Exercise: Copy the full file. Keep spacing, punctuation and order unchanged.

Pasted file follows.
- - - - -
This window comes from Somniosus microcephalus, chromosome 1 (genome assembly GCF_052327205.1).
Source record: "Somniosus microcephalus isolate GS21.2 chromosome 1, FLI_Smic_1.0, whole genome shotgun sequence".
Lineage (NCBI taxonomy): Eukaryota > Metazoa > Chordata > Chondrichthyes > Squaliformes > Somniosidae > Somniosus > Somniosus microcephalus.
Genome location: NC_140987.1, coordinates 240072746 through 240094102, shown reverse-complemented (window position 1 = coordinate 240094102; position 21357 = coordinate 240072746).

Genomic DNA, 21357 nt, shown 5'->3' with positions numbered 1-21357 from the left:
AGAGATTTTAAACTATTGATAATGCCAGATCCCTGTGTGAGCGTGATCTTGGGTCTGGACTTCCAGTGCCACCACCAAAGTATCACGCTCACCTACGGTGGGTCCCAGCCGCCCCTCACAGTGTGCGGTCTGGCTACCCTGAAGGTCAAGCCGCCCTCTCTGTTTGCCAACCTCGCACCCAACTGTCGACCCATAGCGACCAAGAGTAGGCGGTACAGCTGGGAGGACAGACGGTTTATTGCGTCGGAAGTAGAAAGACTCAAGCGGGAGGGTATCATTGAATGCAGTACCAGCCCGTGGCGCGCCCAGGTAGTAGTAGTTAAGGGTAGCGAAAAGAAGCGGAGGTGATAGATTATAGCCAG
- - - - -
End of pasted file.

This window comes from Somniosus microcephalus, chromosome 1 (genome assembly GCF_052327205.1).
Source record: "Somniosus microcephalus isolate GS21.2 chromosome 1, FLI_Smic_1.0, whole genome shotgun sequence".
Lineage (NCBI taxonomy): Eukaryota > Metazoa > Chordata > Chondrichthyes > Squaliformes > Somniosidae > Somniosus > Somniosus microcephalus.
Genome location: NC_140987.1, coordinates 240072746 through 240094102, shown reverse-complemented (window position 1 = coordinate 240094102; position 21357 = coordinate 240072746).

Genomic DNA, 21357 nt, shown 5'->3' with positions numbered 1-21357 from the left:
AGAGATTTTAAACTATTGATAATGCCAGATCCCTGTGTGAGCGTGATCTTGGGTCTGGACTTCCAGTGCCACCACCAAAGTATCACGCTCACCTACGGTGGGTCCCAGCCGCCCCTCACAGTGTGCGGTCTGGCTACCCTGAAGGTCAAGCCGCCCTCTCTGTTTGCCAACCTCGCACCCAACTGTCGACCCATAGCGACCAAGAGTAGGCGGTACAGCTGGGAGGACAGACGGTTTATTGCGTCGGAAGTAGAAAGACTCAAGCGGGAGGGTATCATTGAATGCAGTACCAGCCCGTGGCGCGCCCAGGTAGTAGTAGTTAAGGGTAGCGAAAAGAAGCGGAGGTGATAGATTATAGCCAG